Are they your inspiration?

A.P.: These women floor me! When I saw Irene Papas’ work when I was eight, I thought: “OK! That is it!” Vanessa Redgrave is another one… So, I watch their work a lot. Then there are the male counterparts, like Oskar Werner, in Jules et Jim by Truffaut, he’s the blond! I still have a crush on him! He’s dead, and God damn it! I never got to meet him! And so, Tim Roth, to me, is like that!

And, among directors, who inspires you?

A.P.: Robert Bresson with La Mouchette. I’m a Bresson fan! I love him! And, he gives me reason to live. And, Tarkovsky, Akira Kurosawa, Sam Peckinpah… And living, Kim Ki-duk… I went to Korea to meet him! Also, Lee Chang-dong, Kiyoshi Kurosawa, Wong Kar-Wai… It goes on… Alfonso Gómez Rejón, Alfonso Cuarón, Lee Isaac Chung… He’s a young guy and he’s a genius!

Are you an Asian Cinema buff?

A.P.: Since I was a child… Asian, French, Italian, Russian… There are some great directors from every country. And, actors too!

What is your favorite role?

A.P.: There isn’t. It’s like a life.

 Is there anything in the pipeline for you now?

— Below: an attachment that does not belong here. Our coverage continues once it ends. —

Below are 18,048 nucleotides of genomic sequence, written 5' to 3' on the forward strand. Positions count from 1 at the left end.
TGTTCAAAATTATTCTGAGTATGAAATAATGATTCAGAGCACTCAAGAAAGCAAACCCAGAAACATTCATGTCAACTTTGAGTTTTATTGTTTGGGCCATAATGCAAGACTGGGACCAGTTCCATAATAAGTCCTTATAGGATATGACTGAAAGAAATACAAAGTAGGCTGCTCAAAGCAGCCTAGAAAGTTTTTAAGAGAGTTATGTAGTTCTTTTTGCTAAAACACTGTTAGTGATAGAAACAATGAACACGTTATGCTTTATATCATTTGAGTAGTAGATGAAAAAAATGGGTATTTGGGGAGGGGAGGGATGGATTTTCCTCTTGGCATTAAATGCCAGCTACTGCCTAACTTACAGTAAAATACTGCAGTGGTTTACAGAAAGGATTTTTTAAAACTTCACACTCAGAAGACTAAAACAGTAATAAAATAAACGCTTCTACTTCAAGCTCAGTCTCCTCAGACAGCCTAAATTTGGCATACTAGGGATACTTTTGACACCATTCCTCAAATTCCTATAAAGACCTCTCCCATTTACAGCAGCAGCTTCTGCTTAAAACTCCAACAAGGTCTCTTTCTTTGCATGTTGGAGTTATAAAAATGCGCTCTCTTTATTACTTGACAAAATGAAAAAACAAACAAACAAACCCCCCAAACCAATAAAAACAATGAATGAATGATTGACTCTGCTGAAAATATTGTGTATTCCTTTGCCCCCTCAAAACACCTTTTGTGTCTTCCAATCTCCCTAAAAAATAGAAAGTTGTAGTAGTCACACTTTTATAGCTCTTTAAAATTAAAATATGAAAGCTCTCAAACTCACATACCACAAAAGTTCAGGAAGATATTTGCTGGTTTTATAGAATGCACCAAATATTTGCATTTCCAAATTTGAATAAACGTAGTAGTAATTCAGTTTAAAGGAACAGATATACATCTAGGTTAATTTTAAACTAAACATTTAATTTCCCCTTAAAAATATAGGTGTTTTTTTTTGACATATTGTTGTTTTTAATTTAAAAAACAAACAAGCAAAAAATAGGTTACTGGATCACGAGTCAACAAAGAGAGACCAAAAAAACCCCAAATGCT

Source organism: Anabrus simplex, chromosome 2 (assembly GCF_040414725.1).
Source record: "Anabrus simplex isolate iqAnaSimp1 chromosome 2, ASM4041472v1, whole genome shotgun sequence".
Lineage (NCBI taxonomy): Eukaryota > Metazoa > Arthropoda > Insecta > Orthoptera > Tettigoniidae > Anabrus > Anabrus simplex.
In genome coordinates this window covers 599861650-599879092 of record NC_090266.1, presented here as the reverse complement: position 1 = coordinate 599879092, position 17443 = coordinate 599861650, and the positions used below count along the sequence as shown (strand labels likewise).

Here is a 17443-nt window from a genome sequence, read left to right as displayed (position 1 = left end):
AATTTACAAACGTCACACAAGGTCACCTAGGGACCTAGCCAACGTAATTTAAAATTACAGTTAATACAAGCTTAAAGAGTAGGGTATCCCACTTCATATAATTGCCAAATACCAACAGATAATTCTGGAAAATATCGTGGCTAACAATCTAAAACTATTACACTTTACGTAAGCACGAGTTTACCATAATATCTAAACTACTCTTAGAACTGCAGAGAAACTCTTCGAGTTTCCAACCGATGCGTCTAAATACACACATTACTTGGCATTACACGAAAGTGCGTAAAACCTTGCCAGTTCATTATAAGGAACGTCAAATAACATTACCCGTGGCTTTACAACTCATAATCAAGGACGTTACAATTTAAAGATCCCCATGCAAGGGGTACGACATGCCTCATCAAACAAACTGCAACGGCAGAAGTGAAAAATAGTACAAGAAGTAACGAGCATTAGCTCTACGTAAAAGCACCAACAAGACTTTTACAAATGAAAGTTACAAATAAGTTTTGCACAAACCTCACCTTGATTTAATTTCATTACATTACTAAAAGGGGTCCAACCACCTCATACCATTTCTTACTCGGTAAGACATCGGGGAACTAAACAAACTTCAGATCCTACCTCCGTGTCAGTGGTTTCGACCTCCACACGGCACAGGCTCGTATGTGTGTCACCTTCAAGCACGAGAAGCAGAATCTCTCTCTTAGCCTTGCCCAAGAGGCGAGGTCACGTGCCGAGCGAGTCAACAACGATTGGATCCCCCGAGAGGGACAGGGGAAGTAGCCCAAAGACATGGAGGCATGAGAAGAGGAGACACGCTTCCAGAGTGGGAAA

A.P.: Don’t know. I just got a beautiful offer, but I can’t say what it is!


This interview was conducted at the 2016 Oldenburg International Film Festival. 

Tara Karajica

Tara Karajica is a Belgrade-based film critic and journalist. Her writings have appeared in "Indiewire," "Screen International," "Variety," "Little White Lies" and "Film New Europe," among many other media outlets, including the European Film Academy’s online magazine, "Close-up" and Eurimages. She is a member of the European Film Academy, the Online Film Critics Society and the Alliance of Women Film Journalists as well as the recipient of the 2014 Best Critic Award at the Altcine Action! Film Festival. In September 2016, she founded "Yellow Bread," a magazine dedicated entirely to short films, ranked among the 25 Top Short Film Blogs and Websites on the Planet in 2017. In February 2018, she launched "Fade to Her," a magazine about successful women working in Film and TV and in 2019, she was a member of the Jury of the European Shooting Stars (European Film Promotion). She is currently a programmer for live action shorts at PÖFF Shorts, Head of the Short Film Program and Live Action Shorts programmer at SEEFest and Narrative Features Programmer at the Durban International Film Festival. Tara is a regular at film festivals as a film critic, moderator and/or jury member.